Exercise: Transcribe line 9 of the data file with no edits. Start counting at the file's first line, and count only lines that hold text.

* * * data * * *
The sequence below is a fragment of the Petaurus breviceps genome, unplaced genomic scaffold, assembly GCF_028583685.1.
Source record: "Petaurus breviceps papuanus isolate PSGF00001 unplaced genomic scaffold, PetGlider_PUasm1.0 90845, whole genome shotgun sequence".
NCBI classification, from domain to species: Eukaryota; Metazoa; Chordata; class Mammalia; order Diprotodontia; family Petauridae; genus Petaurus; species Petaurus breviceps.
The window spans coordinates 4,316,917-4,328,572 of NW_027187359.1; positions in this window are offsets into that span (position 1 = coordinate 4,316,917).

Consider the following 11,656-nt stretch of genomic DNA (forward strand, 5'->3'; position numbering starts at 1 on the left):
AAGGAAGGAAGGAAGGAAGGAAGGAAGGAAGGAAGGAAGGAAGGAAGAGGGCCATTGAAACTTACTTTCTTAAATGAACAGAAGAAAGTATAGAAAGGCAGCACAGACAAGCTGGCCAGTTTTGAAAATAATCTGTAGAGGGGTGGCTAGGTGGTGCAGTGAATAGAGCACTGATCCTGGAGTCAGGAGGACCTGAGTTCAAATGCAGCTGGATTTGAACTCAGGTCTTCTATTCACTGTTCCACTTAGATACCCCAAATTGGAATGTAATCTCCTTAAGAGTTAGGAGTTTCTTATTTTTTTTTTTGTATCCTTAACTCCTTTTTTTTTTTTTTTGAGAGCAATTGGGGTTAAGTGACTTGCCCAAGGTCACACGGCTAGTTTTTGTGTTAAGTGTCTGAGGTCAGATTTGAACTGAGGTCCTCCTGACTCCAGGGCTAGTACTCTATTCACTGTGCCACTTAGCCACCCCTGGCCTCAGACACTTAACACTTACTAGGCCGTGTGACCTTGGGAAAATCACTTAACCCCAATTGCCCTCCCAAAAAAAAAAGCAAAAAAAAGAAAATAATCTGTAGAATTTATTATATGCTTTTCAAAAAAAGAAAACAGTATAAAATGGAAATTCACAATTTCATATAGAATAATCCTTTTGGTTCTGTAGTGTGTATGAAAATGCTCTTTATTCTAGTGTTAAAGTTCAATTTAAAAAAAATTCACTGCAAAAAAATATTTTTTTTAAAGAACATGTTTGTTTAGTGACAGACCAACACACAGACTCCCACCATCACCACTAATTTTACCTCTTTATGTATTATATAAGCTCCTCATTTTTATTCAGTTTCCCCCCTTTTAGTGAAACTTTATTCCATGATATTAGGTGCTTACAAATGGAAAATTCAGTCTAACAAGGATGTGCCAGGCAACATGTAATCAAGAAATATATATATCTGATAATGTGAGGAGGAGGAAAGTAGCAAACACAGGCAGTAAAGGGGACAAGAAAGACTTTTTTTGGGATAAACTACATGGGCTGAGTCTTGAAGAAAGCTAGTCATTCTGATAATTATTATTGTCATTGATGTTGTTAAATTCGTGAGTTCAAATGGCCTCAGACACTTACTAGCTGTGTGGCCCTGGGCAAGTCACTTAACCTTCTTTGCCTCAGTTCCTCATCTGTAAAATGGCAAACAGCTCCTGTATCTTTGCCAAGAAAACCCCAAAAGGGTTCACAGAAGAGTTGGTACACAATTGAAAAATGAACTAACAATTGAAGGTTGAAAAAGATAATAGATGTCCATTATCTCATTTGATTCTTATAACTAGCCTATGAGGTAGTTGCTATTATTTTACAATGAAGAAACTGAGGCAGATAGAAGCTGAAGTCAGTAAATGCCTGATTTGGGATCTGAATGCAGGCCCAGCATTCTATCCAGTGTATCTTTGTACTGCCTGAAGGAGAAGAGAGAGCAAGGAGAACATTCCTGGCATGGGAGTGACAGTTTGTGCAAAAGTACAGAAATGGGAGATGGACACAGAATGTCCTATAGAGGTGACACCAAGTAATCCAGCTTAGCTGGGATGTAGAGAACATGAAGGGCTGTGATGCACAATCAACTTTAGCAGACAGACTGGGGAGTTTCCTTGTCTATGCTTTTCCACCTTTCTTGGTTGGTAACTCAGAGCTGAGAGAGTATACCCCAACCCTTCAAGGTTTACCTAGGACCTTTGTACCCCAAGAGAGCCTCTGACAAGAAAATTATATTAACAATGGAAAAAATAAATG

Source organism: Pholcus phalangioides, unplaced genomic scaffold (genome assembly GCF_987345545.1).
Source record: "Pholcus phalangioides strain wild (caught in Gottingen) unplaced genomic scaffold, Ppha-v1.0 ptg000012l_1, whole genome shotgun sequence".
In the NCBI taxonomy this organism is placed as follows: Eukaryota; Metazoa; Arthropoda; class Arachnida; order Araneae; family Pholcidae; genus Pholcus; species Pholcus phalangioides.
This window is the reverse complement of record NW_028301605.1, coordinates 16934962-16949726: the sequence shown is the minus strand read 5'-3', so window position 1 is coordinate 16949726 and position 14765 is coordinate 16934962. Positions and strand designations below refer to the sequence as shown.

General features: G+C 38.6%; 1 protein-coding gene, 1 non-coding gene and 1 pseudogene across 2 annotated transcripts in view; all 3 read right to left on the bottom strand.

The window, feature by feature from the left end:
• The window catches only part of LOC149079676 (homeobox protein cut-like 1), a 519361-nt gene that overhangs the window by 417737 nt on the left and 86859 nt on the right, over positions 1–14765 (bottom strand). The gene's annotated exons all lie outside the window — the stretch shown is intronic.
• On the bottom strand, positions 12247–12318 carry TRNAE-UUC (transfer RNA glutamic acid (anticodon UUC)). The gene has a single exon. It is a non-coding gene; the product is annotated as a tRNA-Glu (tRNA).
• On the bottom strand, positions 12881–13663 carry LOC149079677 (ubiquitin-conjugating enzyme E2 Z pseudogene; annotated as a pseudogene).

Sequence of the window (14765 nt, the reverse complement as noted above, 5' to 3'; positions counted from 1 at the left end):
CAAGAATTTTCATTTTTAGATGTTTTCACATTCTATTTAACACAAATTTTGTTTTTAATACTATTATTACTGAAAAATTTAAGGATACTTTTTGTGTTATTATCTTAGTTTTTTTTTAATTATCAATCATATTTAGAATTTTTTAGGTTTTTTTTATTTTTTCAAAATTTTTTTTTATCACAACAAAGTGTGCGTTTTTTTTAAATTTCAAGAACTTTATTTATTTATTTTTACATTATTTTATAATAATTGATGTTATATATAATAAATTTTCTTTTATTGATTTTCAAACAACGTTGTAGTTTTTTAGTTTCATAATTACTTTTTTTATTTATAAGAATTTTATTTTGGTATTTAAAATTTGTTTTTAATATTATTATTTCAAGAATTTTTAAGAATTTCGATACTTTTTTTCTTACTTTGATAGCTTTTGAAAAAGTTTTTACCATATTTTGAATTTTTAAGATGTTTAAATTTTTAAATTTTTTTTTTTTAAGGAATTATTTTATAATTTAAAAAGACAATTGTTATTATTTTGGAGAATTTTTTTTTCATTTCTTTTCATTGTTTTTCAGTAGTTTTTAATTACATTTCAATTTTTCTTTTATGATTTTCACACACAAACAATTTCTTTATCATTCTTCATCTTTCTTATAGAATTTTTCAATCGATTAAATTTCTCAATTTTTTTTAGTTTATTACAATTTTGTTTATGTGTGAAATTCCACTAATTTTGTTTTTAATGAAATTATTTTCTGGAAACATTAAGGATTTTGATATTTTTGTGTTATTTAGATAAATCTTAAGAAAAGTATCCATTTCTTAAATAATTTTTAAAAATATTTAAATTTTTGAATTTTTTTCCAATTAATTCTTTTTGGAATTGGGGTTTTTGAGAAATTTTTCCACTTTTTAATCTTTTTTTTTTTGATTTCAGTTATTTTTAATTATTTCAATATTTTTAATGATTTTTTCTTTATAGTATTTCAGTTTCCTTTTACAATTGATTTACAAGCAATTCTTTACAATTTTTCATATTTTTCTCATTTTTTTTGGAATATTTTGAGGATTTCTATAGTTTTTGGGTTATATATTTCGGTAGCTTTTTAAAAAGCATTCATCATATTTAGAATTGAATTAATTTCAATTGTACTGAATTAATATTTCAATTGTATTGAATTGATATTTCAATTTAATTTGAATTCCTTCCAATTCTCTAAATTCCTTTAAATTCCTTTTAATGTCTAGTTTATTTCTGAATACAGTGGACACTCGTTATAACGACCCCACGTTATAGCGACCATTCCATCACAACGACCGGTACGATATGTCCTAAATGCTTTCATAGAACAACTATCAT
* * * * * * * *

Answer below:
In the NCBI taxonomy this organism is placed as follows: Eukaryota; Metazoa; Arthropoda; class Arachnida; order Araneae; family Pholcidae; genus Pholcus; species Pholcus phalangioides.